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2. Wonder - An attitude of play responds in wonder to all of creation. Life is magical. Just as the young child constantly asks "Why?," we adapt this same puzzling response to all of life. Instead of always responding to questions with empirically based answers, we open the door for wonder. Just as Chesterton looks at God as a youthful creator who delights in telling the sun to rise, we might also began to grasp a wonder-filled response to a marvelous creation. Cynicism can give way to a world of possibilities. When God told Abraham and Sarah they were going to have a child, they might have responded with a cynical realistic attitude. Instead, they laughed and eventually had a son—named Laughter (Genesis 18:12). Wonder can pretend and play "make-believe." Wonder is not limited to the constraints of this world. Wonder can "hope against all hope," but it is not blind optimism. It is playful trust in a loving God--who sometimes makes our make-believe reality. 3. Celebration - God invites us to dance with him, to laugh with him, to delight in him, to worship him. A playful spirit can celebrate alone him or with others. The celebration is often focused on the common, the ordinary. We celebrate the raising of the sun. We celebrate the food we eat with prayers of thanksgiving. A celebratory spirit does not take the ordinary for granted but recognizes God's hand even in simplicity and delights in the common blessings of daily life. The celebration may be a solitary praise to our Creator, or it may become a community gathering of laughter and rejoicing in God's goodness. 4. Recreation - Leisure and rest are essential elements of play. There are times when we cease from the daily activities of work and play games or simply do nothing--just relax. We allow God's hand to re-create us. This is the Sabbath. It is a time of praying and playing. We rediscover the enchantment in life. Without these times of leisure, we begin to lose a sense of genuine play. Our life becomes activity centered and driven. In life, we need a rhythm of activity and non-activity. These rhythms may operate in daily, weekly, monthly, and possibly even yearly cycles. Each day we set aside time to rest in the Lord. To pray and play before the Lord. Each week we set aside a day. Each month a weekend. And each year one to two weeks. These seasons of grace allow us to receive restoration in some areas of our life and reacquaint us with the wonder and mystery of God's love. This love is the basis for all our interactions with other humans. As Merton says, "Go into the desert not to escape other men but in order to find them in God" (Seeds of Contemplation 53).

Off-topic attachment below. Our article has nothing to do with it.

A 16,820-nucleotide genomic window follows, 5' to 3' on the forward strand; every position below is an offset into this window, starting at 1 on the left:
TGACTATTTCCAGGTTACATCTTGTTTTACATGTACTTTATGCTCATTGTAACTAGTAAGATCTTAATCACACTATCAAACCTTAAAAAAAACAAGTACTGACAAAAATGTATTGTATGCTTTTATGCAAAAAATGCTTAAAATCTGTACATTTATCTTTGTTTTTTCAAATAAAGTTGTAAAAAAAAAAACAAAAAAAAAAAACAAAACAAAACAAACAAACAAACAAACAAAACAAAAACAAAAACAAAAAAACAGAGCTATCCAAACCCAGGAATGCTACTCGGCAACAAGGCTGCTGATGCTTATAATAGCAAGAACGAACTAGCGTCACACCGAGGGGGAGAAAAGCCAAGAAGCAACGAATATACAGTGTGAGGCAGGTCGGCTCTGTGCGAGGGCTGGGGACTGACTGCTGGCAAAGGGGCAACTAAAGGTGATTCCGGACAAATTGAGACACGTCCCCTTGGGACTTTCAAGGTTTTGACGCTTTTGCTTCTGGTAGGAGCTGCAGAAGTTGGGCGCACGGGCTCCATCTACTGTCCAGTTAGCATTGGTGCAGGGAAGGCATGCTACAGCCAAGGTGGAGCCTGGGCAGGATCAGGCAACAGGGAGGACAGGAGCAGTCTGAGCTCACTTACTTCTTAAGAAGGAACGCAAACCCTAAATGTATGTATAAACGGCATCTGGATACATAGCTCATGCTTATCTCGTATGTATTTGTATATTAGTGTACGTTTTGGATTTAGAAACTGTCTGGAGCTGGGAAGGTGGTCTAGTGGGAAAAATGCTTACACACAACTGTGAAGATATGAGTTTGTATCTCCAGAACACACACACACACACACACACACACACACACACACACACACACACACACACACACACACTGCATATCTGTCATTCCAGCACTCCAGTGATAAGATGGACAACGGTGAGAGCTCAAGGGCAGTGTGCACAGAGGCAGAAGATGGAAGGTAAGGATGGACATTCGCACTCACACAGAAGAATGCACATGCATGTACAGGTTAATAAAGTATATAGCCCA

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Recreation also embodies a sense of playing games. As children play "hide and seek" and are delighted when they discover their friends' hiding places; God plays "hide and seek" with us. He moves in and out of the shadows. As we learn to play and enjoy him in the darkness and the light, we are often surprised and delighted by his unexpected appearing. We also become open to discovering him in different places. Jesus said he liked to hide in the poor, weak, and needy (Matthew 25:34-36). With a spirit of discovery, we grow open to finding, meeting, and loving him in many different places.

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Closing Thoughts These ideas provide a beginning for understanding play in relation to spirituality. As we contemplate the elements of play, other applications will surely surface. We are all invited by God to discover the way of play. Richard Foster says, "Let's with reckless abandon relish the fantasy games of children. Let's see visions and dream dreams. Let's play, sing, laugh" (198-199). What if people in the world forgot about how serious we're supposed to be and began acting like children? What if a few people began to play and sing and laugh? Others might soon join in. Would you like to dance?